PSD2 and Open Banking: Collaboration is crucial
- Posted on March 5, 2018
- Estimated reading time 5 minutes
The Payment Services Directive 2 (PSD2) officially launched in January 2018, the same time as the Competition and Markets Authority rules on Open Banking.
More choice, less cost
Open Banking is a new approach that lets customers share access to their financial data with non-bank third parties (TP), who then use that data to provide a better banking experience. It allows TPs to initiate payments directly from a person’s account as an alternative to credit/debit card payments and without the need for intermediaries such as merchant acquirers.
Accenture recently shared their latest European research on the impact of Open Banking:
• Nearly one-third of retail companies surveyed will be able to plug in directly to banks to obtain consumer information and initiate payments by the start of 2018
• While APIs would enable retailers to reduce or eliminate card transaction fees, they would also let banks offer additional services, such as point-of-sale (POS) loans, directly through TPs. The APIs that retailers cited most often as ones they plan to imbed into existing POS channels are bank account balance display (67%), and payment initiation (63%)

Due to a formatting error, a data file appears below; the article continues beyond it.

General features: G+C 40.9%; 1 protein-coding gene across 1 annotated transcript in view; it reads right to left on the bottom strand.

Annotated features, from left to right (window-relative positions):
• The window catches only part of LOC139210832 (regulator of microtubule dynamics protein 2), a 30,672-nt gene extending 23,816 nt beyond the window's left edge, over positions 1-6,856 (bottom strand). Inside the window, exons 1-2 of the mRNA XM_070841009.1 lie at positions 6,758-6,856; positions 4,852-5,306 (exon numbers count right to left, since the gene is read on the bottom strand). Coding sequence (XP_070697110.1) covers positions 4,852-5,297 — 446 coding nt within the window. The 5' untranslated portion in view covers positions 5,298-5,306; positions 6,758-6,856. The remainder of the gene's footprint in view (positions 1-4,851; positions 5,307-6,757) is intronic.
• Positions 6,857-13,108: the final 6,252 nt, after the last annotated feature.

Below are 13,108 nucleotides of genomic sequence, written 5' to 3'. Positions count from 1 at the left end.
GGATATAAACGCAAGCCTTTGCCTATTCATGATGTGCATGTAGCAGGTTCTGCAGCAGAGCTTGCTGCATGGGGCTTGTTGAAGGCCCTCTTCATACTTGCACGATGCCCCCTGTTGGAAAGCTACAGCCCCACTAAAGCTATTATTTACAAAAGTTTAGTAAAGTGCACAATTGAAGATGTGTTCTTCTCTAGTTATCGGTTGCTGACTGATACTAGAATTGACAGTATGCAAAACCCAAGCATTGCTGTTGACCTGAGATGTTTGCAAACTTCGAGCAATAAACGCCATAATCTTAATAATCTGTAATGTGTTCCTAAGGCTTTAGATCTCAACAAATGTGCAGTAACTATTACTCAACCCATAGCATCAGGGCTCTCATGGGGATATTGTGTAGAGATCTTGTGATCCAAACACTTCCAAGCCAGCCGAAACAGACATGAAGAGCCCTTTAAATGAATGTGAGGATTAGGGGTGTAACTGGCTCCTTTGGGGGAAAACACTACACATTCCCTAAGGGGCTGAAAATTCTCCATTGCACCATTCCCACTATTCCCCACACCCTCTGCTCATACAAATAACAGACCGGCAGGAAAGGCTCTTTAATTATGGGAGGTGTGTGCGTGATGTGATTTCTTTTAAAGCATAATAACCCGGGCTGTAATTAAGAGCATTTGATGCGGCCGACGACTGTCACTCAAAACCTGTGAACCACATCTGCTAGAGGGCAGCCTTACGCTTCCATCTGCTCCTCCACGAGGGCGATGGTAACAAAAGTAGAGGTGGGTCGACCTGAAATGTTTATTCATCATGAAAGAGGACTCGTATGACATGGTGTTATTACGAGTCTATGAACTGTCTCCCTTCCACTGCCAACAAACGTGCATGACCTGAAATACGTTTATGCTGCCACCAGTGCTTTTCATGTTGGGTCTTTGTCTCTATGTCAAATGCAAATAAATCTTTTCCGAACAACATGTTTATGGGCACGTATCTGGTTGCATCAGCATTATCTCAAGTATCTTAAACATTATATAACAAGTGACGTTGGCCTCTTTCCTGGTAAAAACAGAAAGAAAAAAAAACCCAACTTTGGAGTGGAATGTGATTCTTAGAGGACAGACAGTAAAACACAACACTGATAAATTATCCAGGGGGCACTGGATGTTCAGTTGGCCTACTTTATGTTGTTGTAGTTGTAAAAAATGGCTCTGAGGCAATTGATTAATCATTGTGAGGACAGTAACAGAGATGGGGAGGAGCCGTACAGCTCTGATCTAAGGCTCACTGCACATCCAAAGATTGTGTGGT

Unlike European banks where it is mandated by regulation, those in North America and Asia can decide if, how and when they will implement Open Banking. Accenture’s Open Banking trends in those regions identified that:
• 63% of North American banks believe implementing Open Banking is critical to competing with new entrants and will help banks remain relevant (51%, Europe; 40%, Asia Pacific)
• Two-thirds (66%) of banks believe Open Banking will create new revenue streams for their organization
• Over two-thirds (71%) of respondents at European banks view Open Banking as more an opportunity than a threat (63%, Asia Pacific; 60%, North America)
• However, 50% of all respondents, and nearly two-thirds (63%) of those in Europe, believe that implementing Open Banking will increase the level of risk in the banking industry.
The dark side
Increased risk is partly due to the trustworthiness of TPs and how consumers will receive compensation if TPs do not look after their data. For example, Uber’s forced admission of paying hackers $100,000 in 2016 to keep quiet about stealing the records of 57 million riders and drivers raises serious concerns.
As Patrick Collinson recently pointed out in The Guardian, a UK newspaper: “The new app providers are mostly small FinTech start-ups (curiously, the likes of Google, Apple, Amazon and so on have not yet jumped in). Given that tech companies with vast IT departments such as Experian have been successfully hacked, we can assume one of these FinTechs will be hacked too. But you will have given it consent to access all aspects of your finance. Will your bank pay up for your losses - or will it quite reasonably blame the third party, and expect them to shell out? That £25m or so of start-up finance behind the third-party app provider could pretty quickly shrivel to nothing.”